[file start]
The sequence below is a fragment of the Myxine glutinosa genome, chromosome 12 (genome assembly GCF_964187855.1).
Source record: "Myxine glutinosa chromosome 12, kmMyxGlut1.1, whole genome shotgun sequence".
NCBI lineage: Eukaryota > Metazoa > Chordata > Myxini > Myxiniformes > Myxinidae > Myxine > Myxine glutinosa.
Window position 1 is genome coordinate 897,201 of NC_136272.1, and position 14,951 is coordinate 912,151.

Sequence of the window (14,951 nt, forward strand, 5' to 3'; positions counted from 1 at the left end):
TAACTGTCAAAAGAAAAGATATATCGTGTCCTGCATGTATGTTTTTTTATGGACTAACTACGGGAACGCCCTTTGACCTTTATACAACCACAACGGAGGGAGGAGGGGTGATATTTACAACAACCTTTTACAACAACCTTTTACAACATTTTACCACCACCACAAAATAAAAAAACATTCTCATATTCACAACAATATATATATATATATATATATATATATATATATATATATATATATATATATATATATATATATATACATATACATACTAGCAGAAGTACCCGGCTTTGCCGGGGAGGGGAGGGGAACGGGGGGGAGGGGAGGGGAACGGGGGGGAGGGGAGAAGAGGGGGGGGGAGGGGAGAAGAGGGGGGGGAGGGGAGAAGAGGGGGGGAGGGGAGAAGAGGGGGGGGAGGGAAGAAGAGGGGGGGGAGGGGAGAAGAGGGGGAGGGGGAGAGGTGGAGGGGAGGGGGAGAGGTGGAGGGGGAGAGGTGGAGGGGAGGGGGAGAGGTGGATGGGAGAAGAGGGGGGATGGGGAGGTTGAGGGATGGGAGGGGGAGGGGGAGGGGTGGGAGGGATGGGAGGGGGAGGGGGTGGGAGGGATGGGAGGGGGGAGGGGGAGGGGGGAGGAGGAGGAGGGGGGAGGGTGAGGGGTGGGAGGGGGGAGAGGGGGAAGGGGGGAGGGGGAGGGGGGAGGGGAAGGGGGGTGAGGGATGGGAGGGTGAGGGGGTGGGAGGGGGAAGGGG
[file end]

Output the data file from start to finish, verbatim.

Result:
The sequence below is a fragment of the Myxine glutinosa genome, chromosome 12 (genome assembly GCF_964187855.1).
Source record: "Myxine glutinosa chromosome 12, kmMyxGlut1.1, whole genome shotgun sequence".
NCBI lineage: Eukaryota > Metazoa > Chordata > Myxini > Myxiniformes > Myxinidae > Myxine > Myxine glutinosa.
Window position 1 is genome coordinate 897,201 of NC_136272.1, and position 14,951 is coordinate 912,151.

Sequence of the window (14,951 nt, forward strand, 5' to 3'; positions counted from 1 at the left end):
TAACTGTCAAAAGAAAAGATATATCGTGTCCTGCATGTATGTTTTTTTATGGACTAACTACGGGAACGCCCTTTGACCTTTATACAACCACAACGGAGGGAGGAGGGGTGATATTTACAACAACCTTTTACAACAACCTTTTACAACATTTTACCACCACCACAAAATAAAAAAACATTCTCATATTCACAACAATATATATATATATATATATATATATATATATATATATATATATATATATATATATATATATATATACATATACATACTAGCAGAAGTACCCGGCTTTGCCGGGGAGGGGAGGGGAACGGGGGGGAGGGGAGGGGAACGGGGGGGAGGGGAGAAGAGGGGGGGGGAGGGGAGAAGAGGGGGGGGAGGGGAGAAGAGGGGGGGAGGGGAGAAGAGGGGGGGGAGGGAAGAAGAGGGGGGGGAGGGGAGAAGAGGGGGAGGGGGAGAGGTGGAGGGGAGGGGGAGAGGTGGAGGGGGAGAGGTGGAGGGGAGGGGGAGAGGTGGATGGGAGAAGAGGGGGGATGGGGAGGTTGAGGGATGGGAGGGGGAGGGGGAGGGGTGGGAGGGATGGGAGGGGGAGGGGGTGGGAGGGATGGGAGGGGGGAGGGGGAGGGGGGAGGAGGAGGAGGGGGGAGGGTGAGGGGTGGGAGGGGGGAGAGGGGGAAGGGGGGAGGGGGAGGGGGGAGGGGAAGGGGGGTGAGGGATGGGAGGGTGAGGGGGTGGGAGGGGGAAGGGG